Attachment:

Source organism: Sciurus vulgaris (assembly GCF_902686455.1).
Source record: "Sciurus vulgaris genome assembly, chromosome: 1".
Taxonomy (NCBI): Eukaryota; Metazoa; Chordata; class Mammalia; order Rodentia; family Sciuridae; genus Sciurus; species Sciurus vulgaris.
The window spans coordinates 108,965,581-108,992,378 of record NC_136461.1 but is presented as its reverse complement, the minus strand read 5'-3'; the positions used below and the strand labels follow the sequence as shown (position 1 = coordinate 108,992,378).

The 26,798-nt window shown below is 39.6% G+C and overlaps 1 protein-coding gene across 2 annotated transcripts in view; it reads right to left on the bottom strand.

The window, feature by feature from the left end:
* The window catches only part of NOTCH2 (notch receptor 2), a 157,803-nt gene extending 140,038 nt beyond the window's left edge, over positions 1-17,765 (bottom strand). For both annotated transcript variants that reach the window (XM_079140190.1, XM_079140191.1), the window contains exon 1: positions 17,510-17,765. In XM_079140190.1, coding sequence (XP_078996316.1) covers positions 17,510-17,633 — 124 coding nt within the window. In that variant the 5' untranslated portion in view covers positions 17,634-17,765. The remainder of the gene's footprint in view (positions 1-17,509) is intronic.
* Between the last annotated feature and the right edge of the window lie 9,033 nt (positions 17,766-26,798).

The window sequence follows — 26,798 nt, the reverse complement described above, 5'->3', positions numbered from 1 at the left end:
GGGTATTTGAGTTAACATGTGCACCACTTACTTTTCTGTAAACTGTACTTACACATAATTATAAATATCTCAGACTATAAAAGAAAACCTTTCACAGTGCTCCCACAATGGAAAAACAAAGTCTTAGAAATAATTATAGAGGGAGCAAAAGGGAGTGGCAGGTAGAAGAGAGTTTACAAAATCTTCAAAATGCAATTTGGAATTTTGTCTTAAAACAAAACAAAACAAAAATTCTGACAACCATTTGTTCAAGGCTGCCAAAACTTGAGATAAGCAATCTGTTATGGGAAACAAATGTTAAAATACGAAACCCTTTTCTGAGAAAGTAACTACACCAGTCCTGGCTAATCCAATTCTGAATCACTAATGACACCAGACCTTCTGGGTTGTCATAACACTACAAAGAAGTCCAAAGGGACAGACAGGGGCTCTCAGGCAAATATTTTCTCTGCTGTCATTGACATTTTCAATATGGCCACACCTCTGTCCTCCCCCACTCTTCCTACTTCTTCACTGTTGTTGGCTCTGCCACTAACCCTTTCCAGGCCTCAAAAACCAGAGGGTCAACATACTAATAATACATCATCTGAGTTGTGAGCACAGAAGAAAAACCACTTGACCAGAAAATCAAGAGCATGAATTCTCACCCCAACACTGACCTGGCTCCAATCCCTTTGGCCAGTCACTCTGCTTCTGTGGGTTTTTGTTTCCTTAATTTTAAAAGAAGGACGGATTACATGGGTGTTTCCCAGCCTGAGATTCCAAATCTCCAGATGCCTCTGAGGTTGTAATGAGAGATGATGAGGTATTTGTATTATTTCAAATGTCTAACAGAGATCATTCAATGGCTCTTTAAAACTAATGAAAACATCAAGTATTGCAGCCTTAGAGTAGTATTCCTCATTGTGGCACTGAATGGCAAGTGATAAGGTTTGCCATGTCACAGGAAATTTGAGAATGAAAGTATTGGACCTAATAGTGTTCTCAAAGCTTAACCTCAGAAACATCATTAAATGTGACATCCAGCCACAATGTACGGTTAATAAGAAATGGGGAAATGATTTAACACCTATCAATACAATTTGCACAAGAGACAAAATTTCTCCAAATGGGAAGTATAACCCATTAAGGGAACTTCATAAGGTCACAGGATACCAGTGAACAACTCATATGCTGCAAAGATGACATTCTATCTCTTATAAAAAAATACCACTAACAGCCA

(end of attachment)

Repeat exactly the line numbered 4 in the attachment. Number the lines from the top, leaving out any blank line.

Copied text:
The window spans coordinates 108,965,581-108,992,378 of record NC_136461.1 but is presented as its reverse complement, the minus strand read 5'-3'; the positions used below and the strand labels follow the sequence as shown (position 1 = coordinate 108,992,378).